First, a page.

Mother and daughter sitting at the desk of the doctor

This month I’m writing about doctors and your loved one with dementia. Specifically, I’m giving you 3 reasons why you want to should go with your loved one with dementia to see the doctor.

Let me throw this out right off the bat. I am not a doctor or a medical professional. I was a caregiver of a parent who went down the Alzheimer’s journey, so I’m just passing on some suggestions so that you are better prepared.

In fact, this blog post topic is one of the items I included on my free list, 19 Suggestions to Start Today! These are suggestions that I am passing on to those of you that may be just finding out that your parent or loved one has the beginnings of memory loss. You can find the other 18 suggestions here.

hipaa form

The very, very first task you want to do when you go with your loved one to the doctor is to make sure your loved one (or parent, as in my case) lists you on the HIPAA form. That establishes your loved one’s approval to let the doctor’s office release private information about the patient to you.

Daughter with mother in wheelchair sitting and talking to the doctor

3 reasons to accompany your loved one to the doctor

There are more but I’ve narrowed it down to 3 good reasons why you should go along on the doctor visit.

Support, Advocacy & Note Taking

The first is that you are there for support, advocacy, and to take notes.

Not only are you supporting your loved one perhaps by being their transportation to the appointments, but you are there to provide supporting information if needed. There were times when I gave the doctor truthful information when Mom wouldn’t or didn’t because she couldn’t remember.

If your parent sees multiple doctors for different issues such as heart and kidney problems, then you want to be sure to take notes and relay information to the other doctors if necessary. I had to make sure that blood and urine testing results were sent to all the doctors.

You take notes on the medications – what they are for, when to take them,  what side effects they might have, and whether or not you need a new script from the doc.

After the doctor did his usual routine of questions for Mom, such as asking what day it was, what season, who the president was and something from current events, and his regular exam of Mom, he would then turn to me and ask for anything I wanted to add. Here was my time to give him information on what I noticed about Mom.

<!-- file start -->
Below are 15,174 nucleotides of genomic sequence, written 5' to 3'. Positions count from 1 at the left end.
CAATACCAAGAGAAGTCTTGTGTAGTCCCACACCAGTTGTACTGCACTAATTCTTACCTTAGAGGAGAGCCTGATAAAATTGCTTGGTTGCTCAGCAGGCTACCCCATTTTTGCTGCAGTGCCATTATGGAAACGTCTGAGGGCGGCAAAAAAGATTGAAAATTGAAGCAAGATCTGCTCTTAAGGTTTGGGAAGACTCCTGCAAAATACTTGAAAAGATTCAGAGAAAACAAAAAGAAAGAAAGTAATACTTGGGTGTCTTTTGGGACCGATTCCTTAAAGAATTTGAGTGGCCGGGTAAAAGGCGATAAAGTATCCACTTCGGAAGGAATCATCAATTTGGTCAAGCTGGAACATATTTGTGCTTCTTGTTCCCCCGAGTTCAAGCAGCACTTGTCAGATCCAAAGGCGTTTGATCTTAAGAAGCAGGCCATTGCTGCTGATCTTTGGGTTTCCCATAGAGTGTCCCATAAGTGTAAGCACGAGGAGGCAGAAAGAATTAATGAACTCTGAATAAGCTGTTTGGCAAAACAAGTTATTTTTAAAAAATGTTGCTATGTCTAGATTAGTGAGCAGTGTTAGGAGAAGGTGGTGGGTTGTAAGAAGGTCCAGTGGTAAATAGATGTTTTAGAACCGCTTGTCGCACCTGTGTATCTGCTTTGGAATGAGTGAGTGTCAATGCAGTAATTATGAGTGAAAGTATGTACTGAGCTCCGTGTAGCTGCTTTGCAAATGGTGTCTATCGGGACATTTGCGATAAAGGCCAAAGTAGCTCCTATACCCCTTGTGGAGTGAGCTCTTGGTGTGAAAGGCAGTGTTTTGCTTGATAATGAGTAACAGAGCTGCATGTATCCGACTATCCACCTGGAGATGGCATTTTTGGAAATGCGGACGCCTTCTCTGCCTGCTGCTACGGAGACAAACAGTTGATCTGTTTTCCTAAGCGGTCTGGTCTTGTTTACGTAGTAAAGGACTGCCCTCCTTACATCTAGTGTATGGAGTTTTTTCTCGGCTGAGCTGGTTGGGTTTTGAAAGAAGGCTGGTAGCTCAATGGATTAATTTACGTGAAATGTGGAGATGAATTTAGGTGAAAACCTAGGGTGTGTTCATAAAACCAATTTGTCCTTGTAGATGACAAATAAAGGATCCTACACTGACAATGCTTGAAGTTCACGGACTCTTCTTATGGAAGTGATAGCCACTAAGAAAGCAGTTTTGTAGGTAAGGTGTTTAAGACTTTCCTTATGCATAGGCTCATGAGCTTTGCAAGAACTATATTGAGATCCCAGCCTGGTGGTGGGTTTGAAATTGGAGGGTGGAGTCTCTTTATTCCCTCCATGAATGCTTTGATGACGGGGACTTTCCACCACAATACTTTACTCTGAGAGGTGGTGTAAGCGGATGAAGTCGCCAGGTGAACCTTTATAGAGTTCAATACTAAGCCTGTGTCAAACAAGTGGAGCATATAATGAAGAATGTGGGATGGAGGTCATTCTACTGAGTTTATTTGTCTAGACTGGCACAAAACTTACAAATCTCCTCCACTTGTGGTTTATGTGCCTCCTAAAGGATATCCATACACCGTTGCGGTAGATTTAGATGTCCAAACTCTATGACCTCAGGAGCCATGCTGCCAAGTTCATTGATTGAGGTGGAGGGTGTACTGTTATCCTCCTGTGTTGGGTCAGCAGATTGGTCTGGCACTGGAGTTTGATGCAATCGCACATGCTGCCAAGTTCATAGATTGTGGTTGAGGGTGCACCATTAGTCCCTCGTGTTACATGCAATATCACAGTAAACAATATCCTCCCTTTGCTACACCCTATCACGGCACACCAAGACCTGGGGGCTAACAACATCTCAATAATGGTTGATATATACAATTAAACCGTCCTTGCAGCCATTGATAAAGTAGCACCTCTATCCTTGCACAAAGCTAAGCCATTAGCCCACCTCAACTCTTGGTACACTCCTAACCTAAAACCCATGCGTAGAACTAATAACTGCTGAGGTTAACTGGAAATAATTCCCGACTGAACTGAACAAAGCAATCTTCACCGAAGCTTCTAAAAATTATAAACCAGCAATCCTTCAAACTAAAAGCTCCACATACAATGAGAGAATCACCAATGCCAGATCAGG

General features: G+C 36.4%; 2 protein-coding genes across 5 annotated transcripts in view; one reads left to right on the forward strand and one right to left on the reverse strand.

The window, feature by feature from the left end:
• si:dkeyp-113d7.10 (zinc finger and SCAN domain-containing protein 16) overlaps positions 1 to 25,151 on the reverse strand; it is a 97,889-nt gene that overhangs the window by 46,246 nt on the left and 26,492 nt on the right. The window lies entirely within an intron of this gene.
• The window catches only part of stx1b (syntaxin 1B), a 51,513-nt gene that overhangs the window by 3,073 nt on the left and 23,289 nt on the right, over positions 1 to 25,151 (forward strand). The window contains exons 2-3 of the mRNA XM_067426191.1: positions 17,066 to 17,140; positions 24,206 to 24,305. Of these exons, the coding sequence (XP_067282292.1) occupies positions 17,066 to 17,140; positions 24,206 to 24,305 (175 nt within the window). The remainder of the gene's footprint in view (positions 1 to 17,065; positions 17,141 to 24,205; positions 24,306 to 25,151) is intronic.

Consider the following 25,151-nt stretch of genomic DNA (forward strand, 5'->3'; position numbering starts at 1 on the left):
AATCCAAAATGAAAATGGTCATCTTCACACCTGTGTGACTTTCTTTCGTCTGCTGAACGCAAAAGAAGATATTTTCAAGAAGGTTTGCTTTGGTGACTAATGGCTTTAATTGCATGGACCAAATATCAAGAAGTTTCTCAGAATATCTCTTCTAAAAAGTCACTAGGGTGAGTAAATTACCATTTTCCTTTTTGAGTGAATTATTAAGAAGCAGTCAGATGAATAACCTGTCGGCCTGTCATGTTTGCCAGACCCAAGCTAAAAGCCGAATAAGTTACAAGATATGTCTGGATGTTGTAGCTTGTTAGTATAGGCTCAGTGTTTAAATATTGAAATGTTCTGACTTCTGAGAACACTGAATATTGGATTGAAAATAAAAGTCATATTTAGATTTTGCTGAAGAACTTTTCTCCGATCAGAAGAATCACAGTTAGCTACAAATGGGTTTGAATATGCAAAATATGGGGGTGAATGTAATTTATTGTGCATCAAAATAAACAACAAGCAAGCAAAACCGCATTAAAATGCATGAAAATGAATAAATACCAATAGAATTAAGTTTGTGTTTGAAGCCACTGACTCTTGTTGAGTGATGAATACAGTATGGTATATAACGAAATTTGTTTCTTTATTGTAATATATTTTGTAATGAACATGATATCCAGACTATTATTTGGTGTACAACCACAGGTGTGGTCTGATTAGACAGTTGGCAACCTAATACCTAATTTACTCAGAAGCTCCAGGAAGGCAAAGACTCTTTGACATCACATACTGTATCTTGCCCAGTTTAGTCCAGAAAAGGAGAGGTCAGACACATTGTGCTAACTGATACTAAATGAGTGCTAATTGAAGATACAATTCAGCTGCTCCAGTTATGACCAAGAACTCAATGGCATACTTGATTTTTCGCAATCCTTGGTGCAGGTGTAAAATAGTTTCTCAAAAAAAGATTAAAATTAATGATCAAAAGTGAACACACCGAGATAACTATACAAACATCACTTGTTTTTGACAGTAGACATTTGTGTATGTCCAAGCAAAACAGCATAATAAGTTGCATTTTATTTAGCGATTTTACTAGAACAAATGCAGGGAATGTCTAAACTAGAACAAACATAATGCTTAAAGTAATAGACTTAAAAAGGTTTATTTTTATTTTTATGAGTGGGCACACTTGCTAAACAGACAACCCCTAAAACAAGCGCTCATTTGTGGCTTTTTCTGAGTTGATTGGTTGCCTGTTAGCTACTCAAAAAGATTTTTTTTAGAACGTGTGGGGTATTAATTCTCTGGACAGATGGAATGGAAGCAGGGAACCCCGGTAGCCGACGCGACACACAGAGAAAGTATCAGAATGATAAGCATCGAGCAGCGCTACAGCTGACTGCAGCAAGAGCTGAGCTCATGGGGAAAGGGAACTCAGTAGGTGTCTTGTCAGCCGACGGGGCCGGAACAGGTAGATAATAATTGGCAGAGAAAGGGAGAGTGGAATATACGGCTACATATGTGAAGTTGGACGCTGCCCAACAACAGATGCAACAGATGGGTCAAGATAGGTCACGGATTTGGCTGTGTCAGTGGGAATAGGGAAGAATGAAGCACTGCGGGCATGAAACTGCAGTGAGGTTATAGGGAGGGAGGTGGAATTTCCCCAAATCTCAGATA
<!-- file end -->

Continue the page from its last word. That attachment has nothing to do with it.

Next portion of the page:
You may advocate for other lines of treatment, medication, or referrals to other doctors.


This includes face to face contact with the doctor as well as email or phone contact.

There may be times when you need to talk with or email the doctor before or after the appointment.

Chances are driving will become an issue. Here’s where you might enlist the doc for help as I did with my mom. He casually brought up the fact that it was probably time for Mom to stop driving. By the time my brothers and I sat down with her and told her that we were afraid of her continuing to drive, she wasn’t happy but she didn’t give us any flack about it.

Medication List Keeper

The third reason is about medication. If your parent is anything like Mom was, there were quite a few meds to keep track of. It’s good to know what the medication is used for and how it affects your loved one.

This is where you want to mention any changes in behavior that you might be noticing. Such as increasing incidences of hallucinations or trouble sleeping at night, decreased appetite, weight loss, frequent urinating, bedwetting, mood swings.

caregiver = jack of all trades

As a caregiver for a loved one with dementia you are more or less a jack of all trades. You fulfill many roles, a few of which include – a combination personal assistant/secretary/chauffeur.

Keep this in mind – you often have to be the voice for your loved one.

So when your parent or loved one has a medical or health-related appointment plan to go along with them to the doctor for that appointment.